Comparative assessment of the bacterial communities associated with Anopheles darlingi immature stages and their breeding sites in the Brazilian Amazon.

Mosquera KD, Nilsson LKJ, de Oliveira MR, Rocha EM, Marinotti O, HÃ¥kansson S, Tadei WP, de Souza AQL, Terenius O

Parasit Vectors 16 (1) 156 [2023-05-01; online 2023-05-01]

The neotropical anopheline mosquito Anopheles darlingi is a major malaria vector in the Americas. Studies on mosquito-associated microbiota have shown that symbiotic bacteria play a major role in host biology. Mosquitoes acquire and transmit microorganisms over their life cycle. Specifically, the microbiota of immature forms is largely acquired from their aquatic environment. Therefore, our study aimed to describe the microbial communities associated with An. darlingi immature forms and their breeding sites in the Coari municipality, Brazilian Amazon. Larvae, pupae, and breeding water were collected in two different geographical locations. Samples were submitted for DNA extraction and high-throughput 16S rRNA gene sequencing was conducted. Microbial ecology analyses were performed to explore and compare the bacterial profiles of An. darlingi and their aquatic habitats. We found lower richness and diversity in An. darlingi microbiota than in water samples, which suggests that larvae are colonized by a subset of the bacterial community present in their breeding sites. Moreover, the bacterial community composition of the immature mosquitoes and their breeding water differed according to their collection sites, i.e., the microbiota associated with An. darlingi reflected that in the aquatic habitats where they developed. The three most abundant bacterial classes across the An. darlingi samples were Betaproteobacteria, Clostridia, and Gammaproteobacteria, while across the water samples they were Gammaproteobacteria, Bacilli, and Alphaproteobacteria. Our findings reinforce the current evidence that the environment strongly shapes the composition and diversity of mosquito microbiota. A better understanding of mosquito-microbe interactions will contribute to identifying microbial candidates impacting host fitness and disease transmission.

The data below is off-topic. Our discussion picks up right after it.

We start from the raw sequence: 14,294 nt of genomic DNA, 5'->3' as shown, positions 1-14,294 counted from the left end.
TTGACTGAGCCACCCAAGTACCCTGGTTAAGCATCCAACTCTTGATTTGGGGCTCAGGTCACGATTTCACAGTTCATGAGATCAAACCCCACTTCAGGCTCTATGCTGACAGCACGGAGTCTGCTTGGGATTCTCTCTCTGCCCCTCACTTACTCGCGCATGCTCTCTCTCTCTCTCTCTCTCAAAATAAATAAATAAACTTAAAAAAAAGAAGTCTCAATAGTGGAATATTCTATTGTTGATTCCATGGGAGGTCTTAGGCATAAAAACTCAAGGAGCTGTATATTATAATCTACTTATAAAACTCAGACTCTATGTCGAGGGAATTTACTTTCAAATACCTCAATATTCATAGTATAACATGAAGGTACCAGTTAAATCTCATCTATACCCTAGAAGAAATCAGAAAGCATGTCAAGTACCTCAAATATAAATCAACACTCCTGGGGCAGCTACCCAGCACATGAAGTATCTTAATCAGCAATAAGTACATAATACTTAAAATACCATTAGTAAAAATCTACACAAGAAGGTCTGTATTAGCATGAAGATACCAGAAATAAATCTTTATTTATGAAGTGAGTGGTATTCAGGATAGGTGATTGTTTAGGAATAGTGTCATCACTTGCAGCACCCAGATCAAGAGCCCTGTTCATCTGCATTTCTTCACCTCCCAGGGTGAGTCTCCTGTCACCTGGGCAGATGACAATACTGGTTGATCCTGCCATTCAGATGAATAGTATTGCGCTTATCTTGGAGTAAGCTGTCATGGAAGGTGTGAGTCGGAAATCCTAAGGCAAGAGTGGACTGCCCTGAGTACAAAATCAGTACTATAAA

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National Genomics Infrastructure [Service]

PubMed 37127597

DOI 10.1186/s13071-023-05749-6

Crossref 10.1186/s13071-023-05749-6

pmc: PMC10150499
pii: 10.1186/s13071-023-05749-6

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